During the early Middle Ages, Agen remained in Aquitaine near the Novempopulanie and the Duchy of Vasconie. After the year 660, Vasconie and Aquitaine became independent of the Franks and reached their peak with Eudes d'Aquitaine. In 732, the Saracens invaded the Vasconie and Bordeaux, but their progress was stopped by Charles Martel and Eudes between Poitiers and Tours. Pepin the Short pursues the conquest of all Aquitaine and, in 766, the Vascons, ancestors of the Basques (called Wascones) went to Pepin Agen. The city fell back on itself and fortified itself in its first enclosure (about ten hectares) around the cathedral Saint-Étienne (location of the current market-covered parking) and whose foundation is difficult to date. Having never been completely finished, the building deteriorated and threatening to collapse it was demolished in the early nineteenth century.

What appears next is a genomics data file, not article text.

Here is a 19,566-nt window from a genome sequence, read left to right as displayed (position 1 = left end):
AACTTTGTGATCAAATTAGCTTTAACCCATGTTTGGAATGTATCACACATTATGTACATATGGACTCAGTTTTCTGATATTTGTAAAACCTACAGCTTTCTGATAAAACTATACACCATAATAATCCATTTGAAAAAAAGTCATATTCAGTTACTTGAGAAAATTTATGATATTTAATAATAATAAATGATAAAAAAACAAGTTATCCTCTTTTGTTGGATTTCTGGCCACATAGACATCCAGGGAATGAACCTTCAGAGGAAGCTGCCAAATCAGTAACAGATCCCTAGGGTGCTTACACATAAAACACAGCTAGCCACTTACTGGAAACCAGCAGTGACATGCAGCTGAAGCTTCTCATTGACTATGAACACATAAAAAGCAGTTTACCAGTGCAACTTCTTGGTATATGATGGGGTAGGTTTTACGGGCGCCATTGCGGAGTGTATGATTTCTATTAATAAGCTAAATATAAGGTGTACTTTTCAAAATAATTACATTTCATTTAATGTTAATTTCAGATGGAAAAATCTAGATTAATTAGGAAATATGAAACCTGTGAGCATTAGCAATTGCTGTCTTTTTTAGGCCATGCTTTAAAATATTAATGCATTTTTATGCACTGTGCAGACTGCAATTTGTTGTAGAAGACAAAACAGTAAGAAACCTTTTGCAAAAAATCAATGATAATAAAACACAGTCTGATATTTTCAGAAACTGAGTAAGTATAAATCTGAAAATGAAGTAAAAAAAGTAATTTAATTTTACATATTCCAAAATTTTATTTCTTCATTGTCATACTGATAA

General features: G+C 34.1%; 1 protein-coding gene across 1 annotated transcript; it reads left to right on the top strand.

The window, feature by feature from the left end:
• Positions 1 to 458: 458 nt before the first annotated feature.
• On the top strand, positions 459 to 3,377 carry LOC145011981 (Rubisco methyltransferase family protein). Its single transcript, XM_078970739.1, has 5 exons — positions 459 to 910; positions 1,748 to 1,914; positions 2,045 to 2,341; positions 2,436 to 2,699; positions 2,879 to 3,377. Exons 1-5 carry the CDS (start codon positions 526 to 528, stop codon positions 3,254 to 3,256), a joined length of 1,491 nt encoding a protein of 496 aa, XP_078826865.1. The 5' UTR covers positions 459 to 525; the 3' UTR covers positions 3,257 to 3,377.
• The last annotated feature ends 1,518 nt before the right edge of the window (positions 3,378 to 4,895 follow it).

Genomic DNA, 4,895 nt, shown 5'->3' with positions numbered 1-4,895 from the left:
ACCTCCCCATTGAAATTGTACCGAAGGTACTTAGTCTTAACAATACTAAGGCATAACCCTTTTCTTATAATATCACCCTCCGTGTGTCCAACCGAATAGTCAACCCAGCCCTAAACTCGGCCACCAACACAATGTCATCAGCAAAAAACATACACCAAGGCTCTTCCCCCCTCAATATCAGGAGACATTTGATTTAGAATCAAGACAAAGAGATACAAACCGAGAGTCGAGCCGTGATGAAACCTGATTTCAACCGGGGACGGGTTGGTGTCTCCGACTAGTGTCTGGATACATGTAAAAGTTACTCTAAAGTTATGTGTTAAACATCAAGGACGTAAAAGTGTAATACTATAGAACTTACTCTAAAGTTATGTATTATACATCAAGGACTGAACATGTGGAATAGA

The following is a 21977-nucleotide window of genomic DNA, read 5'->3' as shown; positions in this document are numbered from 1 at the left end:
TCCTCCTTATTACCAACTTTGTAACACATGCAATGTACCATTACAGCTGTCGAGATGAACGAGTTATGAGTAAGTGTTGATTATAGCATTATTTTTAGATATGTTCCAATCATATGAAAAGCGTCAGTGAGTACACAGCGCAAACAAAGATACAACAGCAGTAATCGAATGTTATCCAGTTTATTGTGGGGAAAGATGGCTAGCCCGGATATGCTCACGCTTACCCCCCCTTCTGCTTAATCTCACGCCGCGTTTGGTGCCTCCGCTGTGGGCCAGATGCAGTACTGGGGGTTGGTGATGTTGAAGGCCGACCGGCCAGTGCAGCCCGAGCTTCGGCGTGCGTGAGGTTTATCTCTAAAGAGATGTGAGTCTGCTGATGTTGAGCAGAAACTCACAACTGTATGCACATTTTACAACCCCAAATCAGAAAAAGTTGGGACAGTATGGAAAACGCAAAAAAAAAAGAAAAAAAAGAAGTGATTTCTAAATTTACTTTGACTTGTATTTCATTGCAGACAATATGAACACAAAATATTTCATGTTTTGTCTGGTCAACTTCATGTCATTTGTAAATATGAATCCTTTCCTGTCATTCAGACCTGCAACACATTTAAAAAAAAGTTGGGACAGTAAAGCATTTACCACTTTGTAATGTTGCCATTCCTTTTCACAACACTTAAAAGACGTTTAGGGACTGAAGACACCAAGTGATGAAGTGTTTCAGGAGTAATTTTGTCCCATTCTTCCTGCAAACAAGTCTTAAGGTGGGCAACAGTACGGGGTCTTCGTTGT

It is around this nucleus that the medieval city developed whose urban plot was organized from the rue des Cornières (of which it remains a part) which ended up Place du Marché (today Place des Dairy). that is to say at the foot of the old cathedral. The main vestiges of the medieval Agen are religious buildings. We have already seen that the Saint-Etienne cathedral has disappeared. But the most magnificent monument is undoubtedly the church of the Jacobins (today transformed into a cultural center). The church is the last vestige of the convent of the Jacobins (or Dominicans) and dates from the thirteenth century. The construction, with the exception of the three central pillars (stone) separating the vessel into two naves, is made of brick. Recent restoration work has revealed murals depicting Alphonse de Poitiers (lord of the city and protector of the convent at its construction). It was the site of great local or regional events: in 1354, the Black Prince received the tribute of 40 barons and in particular that of Gaston Phoebus.